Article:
# Solving for Initial Velocity & Max Height of Thrown Ball

• quicksilver123
In summary, the conversation discusses the problem of finding the initial velocity and maximum height of a ball thrown upwards, with a given velocity at 3/5 of its maximum height. The formula vf^2 = vi^2 -2g(yf-yi) is provided, with the direction of up being specified as positive. The conversation includes attempts and concerns about units and negative values, ultimately resulting in the successful solution of the problem.
quicksilver123

## Homework Statement

A ball is thrown upwards. Its velocity at 3/5 its max height is 16.0m/s
What is its initial velocity?
What is its max height?

## Homework Equations

vf^2 = vi^2 -2g(yf-yi)

define up as positive

## The Attempt at a Solution

I ran through numerous attempts on paper but can't seem to find a proper answer. The closest I got was an answer that spit out a negative height... help? Somewhat urgent as I need to bring this question in tomorrow for homework.

Thank you![/B]

Show your attempt, wrong or right.

Sigh. I crossed it all out on my paper, otherwise I'd just take a picture and scan it.

0=(16m/s)^2 -2(-9.8m/s/s)(2h/5)
-(16m/s)^2=18.6m/s/s(2h/5)
-(16m/s)^2= (7.44h)m/s/s
-256m^2/s^2 = h(7.44)m/s/s

Two issues here being that
a) the units do not match since I haven't multiplied in height, so operations may be difficult
b) there is a negative, so the height will come out as a negative, which seems illogical as I have specified up as positive

Last edited:
quicksilver123 said:
Sigh. I crossed it all out on my paper, otherwise I'd just take a picture and scan it.

0=(16m/s)^2 -2(9.8m/s/s)(2h/5)
-(16m/s)^2=-18.6m/s/s(2h/5)
Why didn't you cancel the minus signs on both sides here?
-(16m/s)^2= (7.44h)m/s/s
-256m^2/s^2 = h(7.44)m/s/s

Two issues here being that
a) the units do not match since I haven't multiplied in height, so operations may be difficult
Looks to me like m/s2 on the right will cancel out the same on the left leaving m. Thus the units of h will be m, which is correct.
b) there is a negative, so the height will come out as a negative, which seems illogical as I have specified up as positive
Nope. You just didn't cancel the signs at a previous step.

No, that was a typo. I fixed it. Stated in the original post that up was to be positive. Therefore the acceleration is negative.
Thank you for your comment on the units but the height still appears to turn out negative.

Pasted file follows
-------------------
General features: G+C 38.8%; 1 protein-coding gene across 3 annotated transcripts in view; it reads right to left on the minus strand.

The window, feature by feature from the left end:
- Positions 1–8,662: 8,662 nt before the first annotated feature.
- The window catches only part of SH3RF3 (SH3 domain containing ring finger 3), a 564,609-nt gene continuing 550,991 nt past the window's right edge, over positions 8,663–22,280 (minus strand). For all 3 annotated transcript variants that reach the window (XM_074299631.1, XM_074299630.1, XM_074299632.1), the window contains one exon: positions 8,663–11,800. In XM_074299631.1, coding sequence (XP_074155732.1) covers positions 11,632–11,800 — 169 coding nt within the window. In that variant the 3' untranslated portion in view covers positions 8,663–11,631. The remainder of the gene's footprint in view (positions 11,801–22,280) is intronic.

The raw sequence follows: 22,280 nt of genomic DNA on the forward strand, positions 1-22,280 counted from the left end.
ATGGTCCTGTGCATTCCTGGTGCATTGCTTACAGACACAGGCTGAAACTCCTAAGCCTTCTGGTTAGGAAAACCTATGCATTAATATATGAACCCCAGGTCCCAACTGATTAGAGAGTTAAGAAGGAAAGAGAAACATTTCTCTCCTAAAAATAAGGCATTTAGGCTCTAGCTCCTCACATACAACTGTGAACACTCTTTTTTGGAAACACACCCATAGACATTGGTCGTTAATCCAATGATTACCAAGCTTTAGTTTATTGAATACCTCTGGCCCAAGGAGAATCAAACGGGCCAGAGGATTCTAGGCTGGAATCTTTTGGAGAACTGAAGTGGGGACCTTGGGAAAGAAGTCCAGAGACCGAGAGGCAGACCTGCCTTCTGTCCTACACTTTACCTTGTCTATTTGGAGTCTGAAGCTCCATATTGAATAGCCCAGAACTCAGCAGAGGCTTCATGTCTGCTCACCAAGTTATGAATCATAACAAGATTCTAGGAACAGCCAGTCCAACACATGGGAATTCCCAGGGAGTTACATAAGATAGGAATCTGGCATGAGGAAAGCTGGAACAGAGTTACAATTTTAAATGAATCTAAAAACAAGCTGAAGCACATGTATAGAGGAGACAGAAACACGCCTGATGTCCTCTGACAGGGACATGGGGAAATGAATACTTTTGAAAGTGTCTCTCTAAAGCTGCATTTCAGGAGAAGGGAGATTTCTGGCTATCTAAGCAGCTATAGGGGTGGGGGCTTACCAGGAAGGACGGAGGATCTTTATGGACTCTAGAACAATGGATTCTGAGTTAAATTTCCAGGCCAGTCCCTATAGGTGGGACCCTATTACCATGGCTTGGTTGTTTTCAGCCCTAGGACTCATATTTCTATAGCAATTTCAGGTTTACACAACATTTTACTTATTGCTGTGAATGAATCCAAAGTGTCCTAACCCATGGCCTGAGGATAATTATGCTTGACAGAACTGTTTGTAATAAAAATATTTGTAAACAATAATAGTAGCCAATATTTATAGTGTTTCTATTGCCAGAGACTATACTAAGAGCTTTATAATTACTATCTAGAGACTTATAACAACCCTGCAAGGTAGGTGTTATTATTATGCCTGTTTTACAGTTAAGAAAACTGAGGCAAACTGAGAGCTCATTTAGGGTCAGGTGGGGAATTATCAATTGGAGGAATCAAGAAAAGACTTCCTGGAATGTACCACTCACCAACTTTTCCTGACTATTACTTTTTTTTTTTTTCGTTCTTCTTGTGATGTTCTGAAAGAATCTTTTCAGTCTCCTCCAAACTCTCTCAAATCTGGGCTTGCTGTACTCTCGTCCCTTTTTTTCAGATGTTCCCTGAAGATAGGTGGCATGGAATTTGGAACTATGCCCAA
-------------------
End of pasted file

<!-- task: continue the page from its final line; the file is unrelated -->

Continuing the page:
quicksilver123 said:
No, that was a typo. I fixed it. Stated in the original post that up was to be positive. Therefore the acceleration is negative.
Thank you for your comment on the units but the height still appears to turn out negative.
Then you've introduced an excess negative by both subtracting the term 2gh and making the constant g negative.

You can either treat g as a positive constant and account for the direction in the algebra, or you can make "2ad" a positive term and let g be negative to account for the direction.

The general form of the equation is:

##v_f^2 - v_i^2 = 2 a d##

so then:

##-v_i^2 = -v_f^2 + 2 a d##
##v_i^2 = v_f^2 - 2 a d##

and if ##v_f = 0## and ##a = g## is a negative value,

##v_i^2 = -2 g d##

will yield a positive result for d.

quicksilver123
Thank you!
I have a result for height. However, attempting to find the initial velocity... my result is the same as the given velocity (when the ball is a fraction of the max height).

I used the same equation and substituted height.

quicksilver123 said:
Thank you!
I have a result for height. However, attempting to find the initial velocity... my result is the same as the given velocity (when the ball is a fraction of the max height).

I used the same equation and substituted height.

Sorry, it was my mistake. I solved the question. thank you very much for your help.

Okay! Cheers.

## 1. What is the formula for calculating initial velocity of a thrown ball?

The formula for calculating initial velocity, or the velocity at which the ball is thrown, is: v0 = √(g * h), where g is the acceleration due to gravity (9.8 m/s2 on Earth) and h is the maximum height reached by the ball.

## 2. How do I measure the maximum height reached by a thrown ball?

The maximum height reached by a thrown ball can be measured using a measuring tape or ruler. Simply measure the vertical distance from the ground to the highest point the ball reaches in its trajectory.

## 3. Can the initial velocity of a thrown ball be negative?

Yes, the initial velocity of a thrown ball can be negative if the ball is thrown downwards, towards the ground. In this case, the initial velocity is represented by a negative number in the formula.

## 4. Is air resistance taken into account when solving for initial velocity and max height of a thrown ball?

No, the formula for calculating initial velocity and max height assumes that there is no air resistance. In reality, air resistance can affect the trajectory of a thrown ball and should be taken into account for more accurate calculations.

## 5. Can I use the same formula to solve for initial velocity and max height of a ball thrown on a planet with a different gravitational acceleration?

No, the formula for calculating initial velocity and max height is specific to Earth's gravitational acceleration. For planets with different gravitational accelerations, the formula would need to be adjusted accordingly.

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